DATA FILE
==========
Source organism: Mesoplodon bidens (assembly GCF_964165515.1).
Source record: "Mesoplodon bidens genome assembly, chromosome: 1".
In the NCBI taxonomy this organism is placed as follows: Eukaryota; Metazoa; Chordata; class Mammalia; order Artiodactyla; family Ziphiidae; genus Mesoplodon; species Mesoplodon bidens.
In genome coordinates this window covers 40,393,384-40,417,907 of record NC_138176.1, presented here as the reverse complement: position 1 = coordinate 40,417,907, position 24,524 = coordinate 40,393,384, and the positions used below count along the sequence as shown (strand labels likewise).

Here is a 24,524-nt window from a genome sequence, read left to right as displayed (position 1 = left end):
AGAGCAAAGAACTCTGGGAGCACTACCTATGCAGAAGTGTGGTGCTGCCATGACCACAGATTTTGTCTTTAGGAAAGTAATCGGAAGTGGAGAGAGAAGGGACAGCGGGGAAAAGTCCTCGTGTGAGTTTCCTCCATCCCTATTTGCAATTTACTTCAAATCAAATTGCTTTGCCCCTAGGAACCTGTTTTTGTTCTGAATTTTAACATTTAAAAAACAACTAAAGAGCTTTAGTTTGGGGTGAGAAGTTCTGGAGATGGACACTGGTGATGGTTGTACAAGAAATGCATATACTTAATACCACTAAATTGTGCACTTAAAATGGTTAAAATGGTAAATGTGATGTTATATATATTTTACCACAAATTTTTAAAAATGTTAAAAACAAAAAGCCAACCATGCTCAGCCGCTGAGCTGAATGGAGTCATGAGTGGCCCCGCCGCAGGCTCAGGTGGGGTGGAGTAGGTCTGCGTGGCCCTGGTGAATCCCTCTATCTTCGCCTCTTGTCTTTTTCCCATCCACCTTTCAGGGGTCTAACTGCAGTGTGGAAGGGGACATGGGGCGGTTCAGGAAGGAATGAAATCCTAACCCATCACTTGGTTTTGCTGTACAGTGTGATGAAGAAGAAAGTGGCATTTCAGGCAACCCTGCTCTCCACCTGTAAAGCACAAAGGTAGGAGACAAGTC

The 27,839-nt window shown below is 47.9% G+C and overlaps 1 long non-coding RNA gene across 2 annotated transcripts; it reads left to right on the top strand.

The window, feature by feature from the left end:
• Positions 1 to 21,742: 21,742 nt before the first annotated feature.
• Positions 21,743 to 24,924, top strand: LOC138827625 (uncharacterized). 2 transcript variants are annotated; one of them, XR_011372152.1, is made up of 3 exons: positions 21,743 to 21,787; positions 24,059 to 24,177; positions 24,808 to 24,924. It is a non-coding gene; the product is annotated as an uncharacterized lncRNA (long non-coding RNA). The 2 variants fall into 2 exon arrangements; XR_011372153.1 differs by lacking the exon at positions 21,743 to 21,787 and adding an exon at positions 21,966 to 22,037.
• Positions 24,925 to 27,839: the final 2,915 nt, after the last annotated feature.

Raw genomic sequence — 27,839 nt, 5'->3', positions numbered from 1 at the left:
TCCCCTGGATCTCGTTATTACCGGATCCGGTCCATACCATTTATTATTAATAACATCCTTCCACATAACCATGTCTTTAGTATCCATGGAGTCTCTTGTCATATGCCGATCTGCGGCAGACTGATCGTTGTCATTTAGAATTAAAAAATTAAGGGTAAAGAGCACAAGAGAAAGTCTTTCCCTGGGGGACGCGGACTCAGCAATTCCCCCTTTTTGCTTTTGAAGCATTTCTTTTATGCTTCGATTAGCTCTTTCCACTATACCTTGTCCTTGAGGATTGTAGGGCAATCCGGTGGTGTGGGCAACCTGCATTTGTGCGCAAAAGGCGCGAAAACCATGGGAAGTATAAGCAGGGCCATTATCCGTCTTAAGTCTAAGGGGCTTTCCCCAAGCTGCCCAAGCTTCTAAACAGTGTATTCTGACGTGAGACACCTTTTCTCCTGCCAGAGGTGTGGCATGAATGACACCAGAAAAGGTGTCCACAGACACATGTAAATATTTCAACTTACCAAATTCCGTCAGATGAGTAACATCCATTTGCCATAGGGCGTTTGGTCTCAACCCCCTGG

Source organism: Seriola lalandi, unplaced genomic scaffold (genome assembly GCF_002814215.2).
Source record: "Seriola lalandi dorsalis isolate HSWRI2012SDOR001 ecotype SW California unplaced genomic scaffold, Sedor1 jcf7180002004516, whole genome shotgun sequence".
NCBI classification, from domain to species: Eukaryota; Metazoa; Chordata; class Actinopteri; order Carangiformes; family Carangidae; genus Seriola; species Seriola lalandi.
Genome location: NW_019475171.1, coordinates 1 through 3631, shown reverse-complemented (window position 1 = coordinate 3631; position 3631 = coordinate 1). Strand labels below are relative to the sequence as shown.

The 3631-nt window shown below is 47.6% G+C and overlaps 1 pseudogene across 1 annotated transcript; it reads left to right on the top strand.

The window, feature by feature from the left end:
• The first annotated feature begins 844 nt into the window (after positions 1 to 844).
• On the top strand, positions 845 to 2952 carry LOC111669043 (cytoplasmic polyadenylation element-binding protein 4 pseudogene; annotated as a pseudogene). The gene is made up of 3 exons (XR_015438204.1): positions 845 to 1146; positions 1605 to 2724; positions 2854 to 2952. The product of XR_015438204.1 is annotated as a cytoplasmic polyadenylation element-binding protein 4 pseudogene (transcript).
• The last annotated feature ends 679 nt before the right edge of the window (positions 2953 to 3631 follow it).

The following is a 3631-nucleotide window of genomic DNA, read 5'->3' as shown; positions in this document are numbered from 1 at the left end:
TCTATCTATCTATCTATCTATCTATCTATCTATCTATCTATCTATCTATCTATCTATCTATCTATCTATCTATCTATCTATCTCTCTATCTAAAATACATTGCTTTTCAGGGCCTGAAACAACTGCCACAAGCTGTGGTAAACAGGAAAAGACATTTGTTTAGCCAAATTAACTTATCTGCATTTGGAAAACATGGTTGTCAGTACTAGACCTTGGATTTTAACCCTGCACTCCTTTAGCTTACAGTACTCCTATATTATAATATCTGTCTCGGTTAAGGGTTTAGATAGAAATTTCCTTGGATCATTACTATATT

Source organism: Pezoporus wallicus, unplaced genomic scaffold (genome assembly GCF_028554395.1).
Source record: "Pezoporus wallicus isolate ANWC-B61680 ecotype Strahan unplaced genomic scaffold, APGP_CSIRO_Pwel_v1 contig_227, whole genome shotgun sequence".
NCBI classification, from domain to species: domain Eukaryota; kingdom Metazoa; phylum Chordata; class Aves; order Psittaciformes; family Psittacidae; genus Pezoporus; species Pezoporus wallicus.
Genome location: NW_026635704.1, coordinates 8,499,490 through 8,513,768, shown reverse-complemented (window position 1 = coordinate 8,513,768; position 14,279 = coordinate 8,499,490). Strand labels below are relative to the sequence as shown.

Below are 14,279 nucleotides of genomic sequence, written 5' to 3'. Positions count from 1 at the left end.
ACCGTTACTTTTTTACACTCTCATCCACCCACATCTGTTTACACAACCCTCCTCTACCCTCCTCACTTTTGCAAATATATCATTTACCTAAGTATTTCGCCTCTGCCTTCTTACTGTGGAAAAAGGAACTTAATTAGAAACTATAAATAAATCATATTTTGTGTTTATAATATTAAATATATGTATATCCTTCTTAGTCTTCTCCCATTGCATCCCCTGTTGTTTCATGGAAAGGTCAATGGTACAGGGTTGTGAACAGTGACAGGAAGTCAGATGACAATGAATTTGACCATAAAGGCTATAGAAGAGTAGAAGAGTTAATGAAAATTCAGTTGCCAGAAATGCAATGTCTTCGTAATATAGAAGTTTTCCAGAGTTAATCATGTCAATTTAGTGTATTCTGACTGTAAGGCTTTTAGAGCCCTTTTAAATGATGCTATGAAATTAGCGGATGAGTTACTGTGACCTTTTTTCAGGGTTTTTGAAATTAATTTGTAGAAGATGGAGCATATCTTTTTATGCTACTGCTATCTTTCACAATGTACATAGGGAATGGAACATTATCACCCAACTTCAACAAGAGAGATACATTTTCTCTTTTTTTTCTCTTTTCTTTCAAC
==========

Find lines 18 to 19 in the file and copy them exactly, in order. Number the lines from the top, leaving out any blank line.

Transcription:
The 3631-nt window shown below is 47.6% G+C and overlaps 1 pseudogene across 1 annotated transcript; it reads left to right on the top strand.

The window, feature by feature from the left end: